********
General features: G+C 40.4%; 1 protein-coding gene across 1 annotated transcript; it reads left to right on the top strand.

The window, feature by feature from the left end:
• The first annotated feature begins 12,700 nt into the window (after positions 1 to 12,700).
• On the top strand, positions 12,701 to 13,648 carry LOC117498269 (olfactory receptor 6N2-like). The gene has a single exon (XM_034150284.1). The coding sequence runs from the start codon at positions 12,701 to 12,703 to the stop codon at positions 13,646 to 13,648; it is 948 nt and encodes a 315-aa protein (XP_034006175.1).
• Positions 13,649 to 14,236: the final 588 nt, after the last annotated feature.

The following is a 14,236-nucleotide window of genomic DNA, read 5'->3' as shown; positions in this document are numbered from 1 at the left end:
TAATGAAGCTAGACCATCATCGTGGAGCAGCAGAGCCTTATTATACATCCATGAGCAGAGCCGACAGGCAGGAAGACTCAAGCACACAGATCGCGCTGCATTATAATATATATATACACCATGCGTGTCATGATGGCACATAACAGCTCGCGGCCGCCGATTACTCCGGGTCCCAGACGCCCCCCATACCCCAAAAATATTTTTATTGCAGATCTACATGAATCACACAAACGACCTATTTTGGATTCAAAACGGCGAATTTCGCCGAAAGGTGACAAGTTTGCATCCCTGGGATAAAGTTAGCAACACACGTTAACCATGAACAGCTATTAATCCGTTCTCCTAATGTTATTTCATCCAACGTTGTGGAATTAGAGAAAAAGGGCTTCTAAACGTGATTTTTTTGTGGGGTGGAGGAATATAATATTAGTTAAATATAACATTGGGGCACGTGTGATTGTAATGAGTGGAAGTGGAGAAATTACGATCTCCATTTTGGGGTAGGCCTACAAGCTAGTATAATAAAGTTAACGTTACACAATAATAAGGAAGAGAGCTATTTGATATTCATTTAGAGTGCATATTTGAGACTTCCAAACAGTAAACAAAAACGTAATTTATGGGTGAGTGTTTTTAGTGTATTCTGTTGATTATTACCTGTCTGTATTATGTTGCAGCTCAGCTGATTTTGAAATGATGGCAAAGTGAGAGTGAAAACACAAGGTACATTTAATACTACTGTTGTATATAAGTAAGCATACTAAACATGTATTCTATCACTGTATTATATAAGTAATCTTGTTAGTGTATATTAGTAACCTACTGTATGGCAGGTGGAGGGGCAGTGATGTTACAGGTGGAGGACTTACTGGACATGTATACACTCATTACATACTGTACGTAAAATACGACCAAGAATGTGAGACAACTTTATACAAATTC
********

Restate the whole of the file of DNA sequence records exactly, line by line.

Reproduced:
General features: G+C 40.4%; 1 protein-coding gene across 1 annotated transcript; it reads left to right on the top strand.

The window, feature by feature from the left end:
• The first annotated feature begins 12,700 nt into the window (after positions 1 to 12,700).
• On the top strand, positions 12,701 to 13,648 carry LOC117498269 (olfactory receptor 6N2-like). The gene has a single exon (XM_034150284.1). The coding sequence runs from the start codon at positions 12,701 to 12,703 to the stop codon at positions 13,646 to 13,648; it is 948 nt and encodes a 315-aa protein (XP_034006175.1).
• Positions 13,649 to 14,236: the final 588 nt, after the last annotated feature.

The following is a 14,236-nucleotide window of genomic DNA, read 5'->3' as shown; positions in this document are numbered from 1 at the left end:
TAATGAAGCTAGACCATCATCGTGGAGCAGCAGAGCCTTATTATACATCCATGAGCAGAGCCGACAGGCAGGAAGACTCAAGCACACAGATCGCGCTGCATTATAATATATATATACACCATGCGTGTCATGATGGCACATAACAGCTCGCGGCCGCCGATTACTCCGGGTCCCAGACGCCCCCCATACCCCAAAAATATTTTTATTGCAGATCTACATGAATCACACAAACGACCTATTTTGGATTCAAAACGGCGAATTTCGCCGAAAGGTGACAAGTTTGCATCCCTGGGATAAAGTTAGCAACACACGTTAACCATGAACAGCTATTAATCCGTTCTCCTAATGTTATTTCATCCAACGTTGTGGAATTAGAGAAAAAGGGCTTCTAAACGTGATTTTTTTGTGGGGTGGAGGAATATAATATTAGTTAAATATAACATTGGGGCACGTGTGATTGTAATGAGTGGAAGTGGAGAAATTACGATCTCCATTTTGGGGTAGGCCTACAAGCTAGTATAATAAAGTTAACGTTACACAATAATAAGGAAGAGAGCTATTTGATATTCATTTAGAGTGCATATTTGAGACTTCCAAACAGTAAACAAAAACGTAATTTATGGGTGAGTGTTTTTAGTGTATTCTGTTGATTATTACCTGTCTGTATTATGTTGCAGCTCAGCTGATTTTGAAATGATGGCAAAGTGAGAGTGAAAACACAAGGTACATTTAATACTACTGTTGTATATAAGTAAGCATACTAAACATGTATTCTATCACTGTATTATATAAGTAATCTTGTTAGTGTATATTAGTAACCTACTGTATGGCAGGTGGAGGGGCAGTGATGTTACAGGTGGAGGACTTACTGGACATGTATACACTCATTACATACTGTACGTAAAATACGACCAAGAATGTGAGACAACTTTATACAAATTC